When the two main songwriters of The Human League left the band in 1980, critics wrote the band off. NME said 'the talent has left the band', which only made Phillip Oakey more determined not to fail.
He went to a nightclub looking for new band members, spotted teenagers Susan Ann Sulley and Joanne Catherall, and promptly asked them to join the band.
The next year, The Human League would release the biggest selling song in the UK.
'Don't You Want Me' may have marked the peak of The Human League, but it also served as a testament to Phillip Oakey's uncanny knack for pop music.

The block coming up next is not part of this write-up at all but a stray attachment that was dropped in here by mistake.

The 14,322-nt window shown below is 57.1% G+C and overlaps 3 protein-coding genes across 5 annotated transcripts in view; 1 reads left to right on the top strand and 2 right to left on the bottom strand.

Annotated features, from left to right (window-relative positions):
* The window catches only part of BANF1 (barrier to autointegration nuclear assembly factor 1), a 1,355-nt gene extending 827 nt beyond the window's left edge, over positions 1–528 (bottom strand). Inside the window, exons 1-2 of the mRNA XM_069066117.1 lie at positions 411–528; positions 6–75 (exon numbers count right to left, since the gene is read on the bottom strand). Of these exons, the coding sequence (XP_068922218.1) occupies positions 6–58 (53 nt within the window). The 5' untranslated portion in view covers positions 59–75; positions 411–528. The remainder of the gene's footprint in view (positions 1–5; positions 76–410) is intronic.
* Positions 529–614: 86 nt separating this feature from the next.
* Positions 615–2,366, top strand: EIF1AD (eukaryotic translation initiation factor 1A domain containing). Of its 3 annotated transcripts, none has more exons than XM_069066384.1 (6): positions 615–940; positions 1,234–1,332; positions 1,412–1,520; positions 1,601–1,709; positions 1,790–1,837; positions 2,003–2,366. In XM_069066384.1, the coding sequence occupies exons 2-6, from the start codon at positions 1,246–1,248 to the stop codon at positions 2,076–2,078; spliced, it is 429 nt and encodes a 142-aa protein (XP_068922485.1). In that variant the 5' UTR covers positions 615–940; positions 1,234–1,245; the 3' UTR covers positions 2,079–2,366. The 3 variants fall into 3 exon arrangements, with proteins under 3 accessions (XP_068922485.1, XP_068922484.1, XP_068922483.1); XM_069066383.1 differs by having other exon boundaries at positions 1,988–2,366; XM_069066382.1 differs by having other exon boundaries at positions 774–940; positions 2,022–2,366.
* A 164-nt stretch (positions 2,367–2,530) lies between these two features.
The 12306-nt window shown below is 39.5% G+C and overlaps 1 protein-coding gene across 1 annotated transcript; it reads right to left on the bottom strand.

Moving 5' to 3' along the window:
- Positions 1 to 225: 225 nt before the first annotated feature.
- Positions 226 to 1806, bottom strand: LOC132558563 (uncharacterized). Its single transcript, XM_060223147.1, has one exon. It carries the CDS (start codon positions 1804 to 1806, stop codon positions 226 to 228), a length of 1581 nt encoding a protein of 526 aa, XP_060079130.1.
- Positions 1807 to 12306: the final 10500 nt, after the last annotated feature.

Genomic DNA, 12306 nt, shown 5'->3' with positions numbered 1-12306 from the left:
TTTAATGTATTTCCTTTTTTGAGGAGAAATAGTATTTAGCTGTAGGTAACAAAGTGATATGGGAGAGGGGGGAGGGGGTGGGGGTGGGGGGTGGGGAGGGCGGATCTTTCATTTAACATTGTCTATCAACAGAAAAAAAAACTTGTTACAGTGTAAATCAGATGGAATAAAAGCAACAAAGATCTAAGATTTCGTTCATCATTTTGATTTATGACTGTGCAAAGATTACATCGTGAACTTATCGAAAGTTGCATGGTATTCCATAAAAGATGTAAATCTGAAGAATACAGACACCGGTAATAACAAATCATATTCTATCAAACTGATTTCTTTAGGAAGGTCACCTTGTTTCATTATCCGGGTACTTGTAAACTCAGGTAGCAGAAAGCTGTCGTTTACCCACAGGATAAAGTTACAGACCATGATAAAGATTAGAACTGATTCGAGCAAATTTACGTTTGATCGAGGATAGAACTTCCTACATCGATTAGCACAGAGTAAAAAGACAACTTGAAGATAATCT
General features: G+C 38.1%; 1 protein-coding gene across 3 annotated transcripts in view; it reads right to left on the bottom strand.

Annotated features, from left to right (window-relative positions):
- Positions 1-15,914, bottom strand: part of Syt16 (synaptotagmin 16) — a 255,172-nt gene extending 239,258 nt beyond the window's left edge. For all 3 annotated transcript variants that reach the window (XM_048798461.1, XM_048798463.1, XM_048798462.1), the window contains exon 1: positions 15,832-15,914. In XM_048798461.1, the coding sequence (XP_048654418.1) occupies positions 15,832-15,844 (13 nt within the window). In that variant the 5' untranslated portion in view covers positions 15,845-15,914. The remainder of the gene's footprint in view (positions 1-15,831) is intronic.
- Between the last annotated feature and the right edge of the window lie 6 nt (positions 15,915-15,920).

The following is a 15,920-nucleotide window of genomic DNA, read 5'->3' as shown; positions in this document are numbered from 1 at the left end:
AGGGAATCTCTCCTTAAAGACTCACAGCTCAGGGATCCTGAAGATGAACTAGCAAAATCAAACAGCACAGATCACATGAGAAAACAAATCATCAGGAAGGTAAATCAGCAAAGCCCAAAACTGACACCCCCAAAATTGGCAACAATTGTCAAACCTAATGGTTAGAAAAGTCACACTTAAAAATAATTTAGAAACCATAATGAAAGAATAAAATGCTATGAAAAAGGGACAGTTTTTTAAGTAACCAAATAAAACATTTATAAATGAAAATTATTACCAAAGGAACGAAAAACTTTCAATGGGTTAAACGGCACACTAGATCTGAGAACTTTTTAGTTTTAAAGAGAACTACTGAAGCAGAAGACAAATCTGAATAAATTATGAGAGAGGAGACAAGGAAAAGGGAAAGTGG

What had begun as an arthouse electronic band had become a mainstream multi-million unit-shifting pop group.
36 years after the success of 'Don't You Want Me', Oakey is bringing the band to New Zealand for the first time ever.
In this interview, Phillip Oakey recounts his unlikely rise to stardom, the changing nature of music, and working with the best in the business.